In 2010, the Affordable Care Act (ACA) expanded health care coverage to several million previously uninsured young adults. Research out today from the School of Public Health at the University of Minnesota finds that the ACA’s young adult insurance expansion coincided with modest increases to inpatient mental health and inpatient substance abuse care utilization, while emergency department use for these disorders declined. Young adults were also less likely to be uninsured when they did use these hospital-based services.
The findings were published online today in the American Journal of Psychiatry.
“Our research is one of the first evaluations of the ACA’s coverage expansions that focuses on health services utilization,” said Ezra Golberstein, Ph.D., lead author of the study and assistant professor of health policy and management in the University of Minnesota School of Public Health. “Mental health and substance use disorders peak among young adults at a time in life when health insurance coverage is low. We found that the coverage expansion was associated with modestly higher inpatient use for these disorders, along with decreases in emergency department use.”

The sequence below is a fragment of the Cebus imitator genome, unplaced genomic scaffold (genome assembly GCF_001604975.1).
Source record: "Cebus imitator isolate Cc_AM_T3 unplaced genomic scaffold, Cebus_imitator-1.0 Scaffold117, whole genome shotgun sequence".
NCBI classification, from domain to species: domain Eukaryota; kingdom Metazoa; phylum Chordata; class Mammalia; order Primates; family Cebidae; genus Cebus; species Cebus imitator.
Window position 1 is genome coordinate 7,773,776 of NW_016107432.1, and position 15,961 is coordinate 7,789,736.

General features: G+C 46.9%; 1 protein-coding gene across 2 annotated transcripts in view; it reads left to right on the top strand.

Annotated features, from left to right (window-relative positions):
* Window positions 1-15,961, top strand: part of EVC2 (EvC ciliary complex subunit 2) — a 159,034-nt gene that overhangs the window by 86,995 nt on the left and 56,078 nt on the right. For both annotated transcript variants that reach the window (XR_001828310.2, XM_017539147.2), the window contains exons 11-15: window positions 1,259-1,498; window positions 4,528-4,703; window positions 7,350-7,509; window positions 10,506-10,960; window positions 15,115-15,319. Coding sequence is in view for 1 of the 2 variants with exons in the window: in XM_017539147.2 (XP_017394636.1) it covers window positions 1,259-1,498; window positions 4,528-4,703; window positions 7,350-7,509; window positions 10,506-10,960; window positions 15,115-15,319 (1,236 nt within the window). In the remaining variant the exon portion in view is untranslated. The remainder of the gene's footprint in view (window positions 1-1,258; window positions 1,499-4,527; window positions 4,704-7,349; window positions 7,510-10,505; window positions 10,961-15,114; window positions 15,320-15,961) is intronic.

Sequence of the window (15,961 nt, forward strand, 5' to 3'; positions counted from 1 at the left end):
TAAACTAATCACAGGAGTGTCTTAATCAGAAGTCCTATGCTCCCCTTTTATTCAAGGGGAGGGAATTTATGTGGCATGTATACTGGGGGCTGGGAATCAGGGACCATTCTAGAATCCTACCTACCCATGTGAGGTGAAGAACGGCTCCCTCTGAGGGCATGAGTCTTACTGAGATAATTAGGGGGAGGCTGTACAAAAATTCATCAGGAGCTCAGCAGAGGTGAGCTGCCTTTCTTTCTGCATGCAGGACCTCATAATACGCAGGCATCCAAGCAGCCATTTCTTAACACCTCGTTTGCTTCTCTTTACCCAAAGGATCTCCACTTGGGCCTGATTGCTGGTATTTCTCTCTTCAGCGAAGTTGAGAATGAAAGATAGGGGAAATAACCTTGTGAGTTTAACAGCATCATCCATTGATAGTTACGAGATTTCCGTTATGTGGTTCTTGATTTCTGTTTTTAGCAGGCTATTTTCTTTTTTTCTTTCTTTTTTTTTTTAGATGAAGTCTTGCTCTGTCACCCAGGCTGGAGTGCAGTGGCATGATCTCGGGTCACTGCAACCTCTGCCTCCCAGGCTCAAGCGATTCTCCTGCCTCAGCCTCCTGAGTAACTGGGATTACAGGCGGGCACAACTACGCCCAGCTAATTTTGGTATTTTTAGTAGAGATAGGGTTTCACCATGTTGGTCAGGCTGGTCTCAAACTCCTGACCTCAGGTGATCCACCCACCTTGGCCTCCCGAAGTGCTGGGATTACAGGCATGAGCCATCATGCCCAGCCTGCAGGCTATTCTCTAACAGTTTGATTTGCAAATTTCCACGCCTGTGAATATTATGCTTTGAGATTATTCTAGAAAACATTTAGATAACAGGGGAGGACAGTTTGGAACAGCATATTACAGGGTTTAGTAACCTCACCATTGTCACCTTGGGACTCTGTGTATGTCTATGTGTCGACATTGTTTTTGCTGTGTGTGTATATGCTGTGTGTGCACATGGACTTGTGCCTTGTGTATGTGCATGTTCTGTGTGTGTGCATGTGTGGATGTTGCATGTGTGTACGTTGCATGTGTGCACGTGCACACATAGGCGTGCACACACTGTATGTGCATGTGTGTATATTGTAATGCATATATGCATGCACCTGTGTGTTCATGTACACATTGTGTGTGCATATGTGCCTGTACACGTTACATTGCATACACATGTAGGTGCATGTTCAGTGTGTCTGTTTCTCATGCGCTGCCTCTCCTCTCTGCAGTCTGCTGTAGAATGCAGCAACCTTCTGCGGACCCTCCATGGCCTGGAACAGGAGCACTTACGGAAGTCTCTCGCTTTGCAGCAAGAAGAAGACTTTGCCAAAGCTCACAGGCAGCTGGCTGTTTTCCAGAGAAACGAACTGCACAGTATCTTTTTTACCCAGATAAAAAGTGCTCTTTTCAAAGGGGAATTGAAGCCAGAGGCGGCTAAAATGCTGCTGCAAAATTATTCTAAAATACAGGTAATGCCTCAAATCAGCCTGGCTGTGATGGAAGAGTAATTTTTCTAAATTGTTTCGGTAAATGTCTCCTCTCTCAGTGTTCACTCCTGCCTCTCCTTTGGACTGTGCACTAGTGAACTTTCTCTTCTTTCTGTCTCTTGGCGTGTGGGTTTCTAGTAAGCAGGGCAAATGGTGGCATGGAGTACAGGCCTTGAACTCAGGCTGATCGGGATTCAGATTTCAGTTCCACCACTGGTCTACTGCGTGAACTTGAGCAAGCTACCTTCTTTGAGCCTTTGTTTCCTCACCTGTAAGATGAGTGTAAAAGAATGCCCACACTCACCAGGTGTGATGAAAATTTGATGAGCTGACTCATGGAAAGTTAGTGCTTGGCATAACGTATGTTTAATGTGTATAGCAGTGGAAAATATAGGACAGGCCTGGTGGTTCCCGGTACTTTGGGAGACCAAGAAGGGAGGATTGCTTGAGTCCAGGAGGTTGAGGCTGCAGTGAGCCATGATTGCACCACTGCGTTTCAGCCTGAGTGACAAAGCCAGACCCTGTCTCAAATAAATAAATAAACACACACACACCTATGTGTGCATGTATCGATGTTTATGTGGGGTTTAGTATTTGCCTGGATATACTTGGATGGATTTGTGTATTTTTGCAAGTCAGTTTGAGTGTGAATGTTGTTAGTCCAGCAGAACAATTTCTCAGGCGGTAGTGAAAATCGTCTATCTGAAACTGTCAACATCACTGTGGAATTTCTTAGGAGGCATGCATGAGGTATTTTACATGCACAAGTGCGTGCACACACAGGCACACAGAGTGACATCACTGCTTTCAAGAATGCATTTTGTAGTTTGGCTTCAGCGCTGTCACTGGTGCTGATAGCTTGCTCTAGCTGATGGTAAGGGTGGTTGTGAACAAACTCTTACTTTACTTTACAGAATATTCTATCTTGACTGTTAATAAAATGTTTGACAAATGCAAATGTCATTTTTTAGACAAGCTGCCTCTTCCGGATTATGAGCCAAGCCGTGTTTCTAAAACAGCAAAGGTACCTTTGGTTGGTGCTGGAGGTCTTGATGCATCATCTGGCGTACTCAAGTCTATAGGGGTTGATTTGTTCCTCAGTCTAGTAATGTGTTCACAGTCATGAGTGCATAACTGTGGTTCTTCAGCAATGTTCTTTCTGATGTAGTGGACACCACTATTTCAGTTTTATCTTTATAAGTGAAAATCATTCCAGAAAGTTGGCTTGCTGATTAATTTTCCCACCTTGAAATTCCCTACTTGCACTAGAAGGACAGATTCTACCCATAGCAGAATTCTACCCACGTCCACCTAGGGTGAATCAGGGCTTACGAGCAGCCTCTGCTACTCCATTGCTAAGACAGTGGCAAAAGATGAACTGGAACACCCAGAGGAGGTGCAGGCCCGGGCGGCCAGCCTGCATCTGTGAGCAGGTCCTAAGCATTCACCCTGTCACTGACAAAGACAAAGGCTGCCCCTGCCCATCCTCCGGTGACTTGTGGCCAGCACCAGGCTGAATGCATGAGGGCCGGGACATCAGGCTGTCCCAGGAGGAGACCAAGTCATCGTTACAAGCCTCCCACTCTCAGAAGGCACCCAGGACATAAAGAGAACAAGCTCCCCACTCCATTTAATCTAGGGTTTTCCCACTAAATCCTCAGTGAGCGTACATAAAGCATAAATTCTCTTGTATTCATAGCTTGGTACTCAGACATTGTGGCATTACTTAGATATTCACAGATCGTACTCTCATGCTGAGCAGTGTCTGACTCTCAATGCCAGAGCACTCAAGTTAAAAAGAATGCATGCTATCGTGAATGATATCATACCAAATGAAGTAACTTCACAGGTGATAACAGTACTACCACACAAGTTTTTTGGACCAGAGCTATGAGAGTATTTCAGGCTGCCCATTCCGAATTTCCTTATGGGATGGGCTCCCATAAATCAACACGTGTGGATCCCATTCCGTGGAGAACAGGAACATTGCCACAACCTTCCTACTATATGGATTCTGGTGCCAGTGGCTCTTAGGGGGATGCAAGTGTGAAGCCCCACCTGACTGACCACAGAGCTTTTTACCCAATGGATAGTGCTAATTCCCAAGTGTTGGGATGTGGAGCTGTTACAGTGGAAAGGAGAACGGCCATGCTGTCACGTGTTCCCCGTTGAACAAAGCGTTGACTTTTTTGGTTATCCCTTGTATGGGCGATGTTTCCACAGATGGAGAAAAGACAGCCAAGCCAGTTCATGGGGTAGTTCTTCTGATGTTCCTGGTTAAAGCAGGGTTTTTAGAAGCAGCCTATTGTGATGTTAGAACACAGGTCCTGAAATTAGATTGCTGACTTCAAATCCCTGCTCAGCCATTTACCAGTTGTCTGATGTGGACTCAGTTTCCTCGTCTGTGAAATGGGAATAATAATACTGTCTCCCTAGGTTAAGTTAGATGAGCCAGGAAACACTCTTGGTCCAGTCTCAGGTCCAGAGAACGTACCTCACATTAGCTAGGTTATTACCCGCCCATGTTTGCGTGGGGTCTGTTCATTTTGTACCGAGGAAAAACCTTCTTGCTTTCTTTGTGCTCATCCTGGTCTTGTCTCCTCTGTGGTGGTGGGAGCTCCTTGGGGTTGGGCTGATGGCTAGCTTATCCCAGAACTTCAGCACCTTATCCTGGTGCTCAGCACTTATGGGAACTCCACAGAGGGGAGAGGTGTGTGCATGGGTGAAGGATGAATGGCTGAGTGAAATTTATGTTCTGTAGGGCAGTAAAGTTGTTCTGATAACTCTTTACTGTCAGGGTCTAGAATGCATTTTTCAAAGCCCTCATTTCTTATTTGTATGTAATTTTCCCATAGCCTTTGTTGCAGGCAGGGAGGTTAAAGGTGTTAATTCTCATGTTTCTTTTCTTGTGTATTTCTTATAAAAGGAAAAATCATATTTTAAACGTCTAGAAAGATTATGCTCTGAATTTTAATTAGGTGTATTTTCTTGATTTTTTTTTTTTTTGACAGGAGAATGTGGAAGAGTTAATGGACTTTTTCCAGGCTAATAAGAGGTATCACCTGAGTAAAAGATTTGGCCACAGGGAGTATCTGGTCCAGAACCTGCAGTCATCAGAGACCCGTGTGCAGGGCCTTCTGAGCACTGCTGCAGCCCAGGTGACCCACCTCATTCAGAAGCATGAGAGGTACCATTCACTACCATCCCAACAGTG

The study looked at national trends in inpatient use, and trends in emergency department use in California between 2005 and 2011, and focused on the ACA’s dependent coverage provision that allowed adults to stay on parents’ insurance policies until age 26. The research team, which included colleagues at Yale University, Dartmouth College and Harvard Medical School, compared trends in care for 19 to 25-year-olds who were targeted by the ACA’s coverage expansion to trends for 26 to 29-year-olds, who were not targeted by the ACA expansion.
Other key findings:
- The likelihood that inpatient visits were uninsured dropped by 2.9 percentage points between 2005 and 2011. The likelihood that emergency department visits in California were uninsured dropped by 3.9 percentage points.
- Men and women both saw increases in rates of inpatient use, but only women saw decreases in emergency department use.
Golberstein added, “The fact that we see reductions in emergency department use strikes us as a good thing, suggesting that young adults were able to access mental health and substance use services in non-emergency settings.”
On the other hand, the authors note that it is not clear from the data whether increased inpatient use is a good or bad thing. If people were getting services that they really needed because of the insurance expansion that would be a good outcome. But if the services were only marginally effective, it might not be as good. This study helps lay the groundwork for understanding how the ACA is transforming mental health and substance abuse treatment in the United States, which researchers are only beginning to understand.
~ Post by Matt DePoint, Academic Health Center